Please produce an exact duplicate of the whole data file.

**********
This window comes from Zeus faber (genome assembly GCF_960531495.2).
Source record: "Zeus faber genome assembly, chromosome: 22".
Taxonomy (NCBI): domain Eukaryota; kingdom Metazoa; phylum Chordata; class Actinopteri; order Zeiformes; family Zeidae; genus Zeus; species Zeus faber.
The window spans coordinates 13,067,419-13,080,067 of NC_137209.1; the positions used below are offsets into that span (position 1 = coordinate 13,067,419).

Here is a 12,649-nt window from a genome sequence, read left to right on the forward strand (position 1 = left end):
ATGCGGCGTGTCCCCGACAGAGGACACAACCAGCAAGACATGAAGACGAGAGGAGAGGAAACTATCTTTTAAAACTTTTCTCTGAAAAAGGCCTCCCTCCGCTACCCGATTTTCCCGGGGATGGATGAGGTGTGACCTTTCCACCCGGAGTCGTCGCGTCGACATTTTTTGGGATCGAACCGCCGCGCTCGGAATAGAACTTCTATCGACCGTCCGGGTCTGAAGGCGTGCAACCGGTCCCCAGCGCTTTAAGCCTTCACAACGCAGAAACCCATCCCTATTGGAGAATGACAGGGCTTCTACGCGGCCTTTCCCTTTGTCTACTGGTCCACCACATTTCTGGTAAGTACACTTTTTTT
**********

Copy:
This window comes from Zeus faber (genome assembly GCF_960531495.2).
Source record: "Zeus faber genome assembly, chromosome: 22".
Taxonomy (NCBI): domain Eukaryota; kingdom Metazoa; phylum Chordata; class Actinopteri; order Zeiformes; family Zeidae; genus Zeus; species Zeus faber.
The window spans coordinates 13,067,419-13,080,067 of NC_137209.1; the positions used below are offsets into that span (position 1 = coordinate 13,067,419).

Here is a 12,649-nt window from a genome sequence, read left to right on the forward strand (position 1 = left end):
ATGCGGCGTGTCCCCGACAGAGGACACAACCAGCAAGACATGAAGACGAGAGGAGAGGAAACTATCTTTTAAAACTTTTCTCTGAAAAAGGCCTCCCTCCGCTACCCGATTTTCCCGGGGATGGATGAGGTGTGACCTTTCCACCCGGAGTCGTCGCGTCGACATTTTTTGGGATCGAACCGCCGCGCTCGGAATAGAACTTCTATCGACCGTCCGGGTCTGAAGGCGTGCAACCGGTCCCCAGCGCTTTAAGCCTTCACAACGCAGAAACCCATCCCTATTGGAGAATGACAGGGCTTCTACGCGGCCTTTCCCTTTGTCTACTGGTCCACCACATTTCTGGTAAGTACACTTTTTTT